It’s immediately apparent why you droop over the iPhone with the arm(s) close to the body, arching, submerged and fidgeting with the iPhone while profoundly preoccupied. It’s hard not to do that as the small screen is too crowded and everything minuscule due to the substantial pixel density of it; the sharpness is commendable though. The Nokia Lumia 520 has a screen resolution of 480 by 800 across 4 in. and the Apple iPhone 4 has 640 by 960 across 3.5 in. The Nokia Lumia 920 has 768 by 1280 across 4.5 in. while the Apple iPhone 5S has 640 by 1136 across 4 in.

Excessive clutter, odd animation and questionable layout; User Interface element after UI element of extensive variety vie for screen space with iOS. By comparison, the Microsoft Design Language has Windows Phone not nearly as crowded through typography and concealing everything but the necessities in the ellipsis on the application bar which further is often minimized. In addition, when you tap the ellipsis, you reveal the text of the application bar symbols and/or the menu animates in from beneath over the current page as opposed to iOS where you have to learn the cryptic symbols by trial and error or the text is always there and opening a menu by swiping or tapping a UI element will animate the menu inconsistently from various directions and with various appearance, while having you leave the current page into another or bump the current page to the edge, loosing context and continuity. A Windows Phone app often has pan, through Pivot and Panorama, of which to flick or swipe horizontally, which is coherent and implies a continuity to the app as opposed to iOS and separating the app section over section, each, often rearranging layout and adding and/or subtracting UI elements.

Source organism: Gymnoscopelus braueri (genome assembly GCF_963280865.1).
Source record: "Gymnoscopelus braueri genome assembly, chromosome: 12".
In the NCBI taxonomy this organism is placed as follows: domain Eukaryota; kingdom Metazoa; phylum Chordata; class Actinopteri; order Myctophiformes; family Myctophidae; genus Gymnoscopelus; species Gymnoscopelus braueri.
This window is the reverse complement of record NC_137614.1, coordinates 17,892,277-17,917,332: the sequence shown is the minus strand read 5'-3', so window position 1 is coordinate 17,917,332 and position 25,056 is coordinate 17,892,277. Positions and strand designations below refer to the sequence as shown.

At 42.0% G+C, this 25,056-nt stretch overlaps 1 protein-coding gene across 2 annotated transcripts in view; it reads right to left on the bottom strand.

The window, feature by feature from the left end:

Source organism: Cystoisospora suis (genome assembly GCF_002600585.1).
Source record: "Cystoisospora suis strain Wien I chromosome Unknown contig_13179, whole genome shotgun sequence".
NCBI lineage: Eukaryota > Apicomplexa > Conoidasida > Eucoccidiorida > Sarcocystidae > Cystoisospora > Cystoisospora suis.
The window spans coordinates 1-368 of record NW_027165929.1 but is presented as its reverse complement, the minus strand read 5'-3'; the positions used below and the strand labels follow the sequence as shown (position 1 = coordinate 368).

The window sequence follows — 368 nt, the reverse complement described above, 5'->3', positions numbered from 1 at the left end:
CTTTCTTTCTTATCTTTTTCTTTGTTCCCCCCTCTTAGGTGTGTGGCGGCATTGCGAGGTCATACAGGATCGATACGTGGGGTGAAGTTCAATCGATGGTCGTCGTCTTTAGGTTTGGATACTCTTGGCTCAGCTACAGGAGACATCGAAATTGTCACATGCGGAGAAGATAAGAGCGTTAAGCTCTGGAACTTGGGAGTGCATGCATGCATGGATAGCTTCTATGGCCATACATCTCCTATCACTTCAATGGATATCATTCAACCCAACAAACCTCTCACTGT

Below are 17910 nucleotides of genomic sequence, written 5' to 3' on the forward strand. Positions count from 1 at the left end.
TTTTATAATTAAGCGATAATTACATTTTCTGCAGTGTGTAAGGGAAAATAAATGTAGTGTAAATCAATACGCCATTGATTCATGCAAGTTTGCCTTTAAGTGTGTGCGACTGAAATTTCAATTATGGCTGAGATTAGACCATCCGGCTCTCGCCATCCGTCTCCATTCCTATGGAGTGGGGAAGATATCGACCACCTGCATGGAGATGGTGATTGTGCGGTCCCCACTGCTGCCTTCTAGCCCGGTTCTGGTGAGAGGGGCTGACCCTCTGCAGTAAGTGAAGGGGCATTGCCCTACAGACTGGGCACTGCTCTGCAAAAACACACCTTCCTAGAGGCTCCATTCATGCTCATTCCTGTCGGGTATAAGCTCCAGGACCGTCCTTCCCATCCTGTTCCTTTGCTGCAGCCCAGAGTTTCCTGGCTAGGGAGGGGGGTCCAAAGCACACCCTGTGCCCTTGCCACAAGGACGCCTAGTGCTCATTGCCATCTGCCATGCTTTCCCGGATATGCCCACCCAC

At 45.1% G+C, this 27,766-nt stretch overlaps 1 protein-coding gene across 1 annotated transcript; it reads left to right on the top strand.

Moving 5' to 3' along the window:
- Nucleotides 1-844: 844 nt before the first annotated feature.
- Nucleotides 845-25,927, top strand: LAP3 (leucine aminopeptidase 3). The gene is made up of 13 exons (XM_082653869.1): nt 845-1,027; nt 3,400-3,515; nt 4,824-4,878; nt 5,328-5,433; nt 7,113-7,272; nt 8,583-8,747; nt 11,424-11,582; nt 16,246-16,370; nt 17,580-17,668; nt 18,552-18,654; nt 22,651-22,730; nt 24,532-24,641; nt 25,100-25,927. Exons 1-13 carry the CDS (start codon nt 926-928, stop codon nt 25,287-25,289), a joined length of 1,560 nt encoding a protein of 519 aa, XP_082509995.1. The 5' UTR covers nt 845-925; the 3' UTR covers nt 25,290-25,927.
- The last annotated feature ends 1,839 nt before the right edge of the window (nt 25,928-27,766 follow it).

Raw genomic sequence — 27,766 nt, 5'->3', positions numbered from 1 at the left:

A UI element such as an icon with iOS, is rather a symbol with Windows Phone, which are more recognizable and uniform. Windows Phone has various sized Live Tiles or Live Apps, continually animating and updating, rather than the small, static and esoteric icons of iOS, e.g. the psychedelic Photos Icon as opposed to the WP Live Tile that animates elegantly between your recent photos or photos you have assigned as favorites. Or the iOS icon with translucent bubbles of various color representing Game Center as opposed to the WP Live Tile that animates charmingly between a symbol of an Xbox controller, the Xbox logo and your quirky 3D avatar, et cetera. I’ll elaborate on this further beneath the Icons and Live Tiles heading. There is straightforward text in a readable and recognizable font of adequate size throughout with WP, and while iOS 7 does mimic WP somewhat, it is nonetheless secondary in this regard. To my knowledge, elderly or those uninitiated to the concept of a smart phone favor Windows Phone. As do I, considering the efficacy and efficiency of it. Swipe rather than fidget; Movement rather than restriction. The minimalism and focus does accomplish additional productivity and gratification. Windows Phone is broad and spacious.

A screenshot of the iOS 7.0.4 Home Screen.

Photos (Bilder) and Game Center icons.

A screenshot of the Xbox Live Games Hub Live Tile.

The Xbox Live Games Hub Live Tile (iOS Game Center equivalent) at four different stages of animation.


Revisit shortly.

On-screen keyboard

Revisit shortly.

Icons and Live Tiles

Revisit shortly.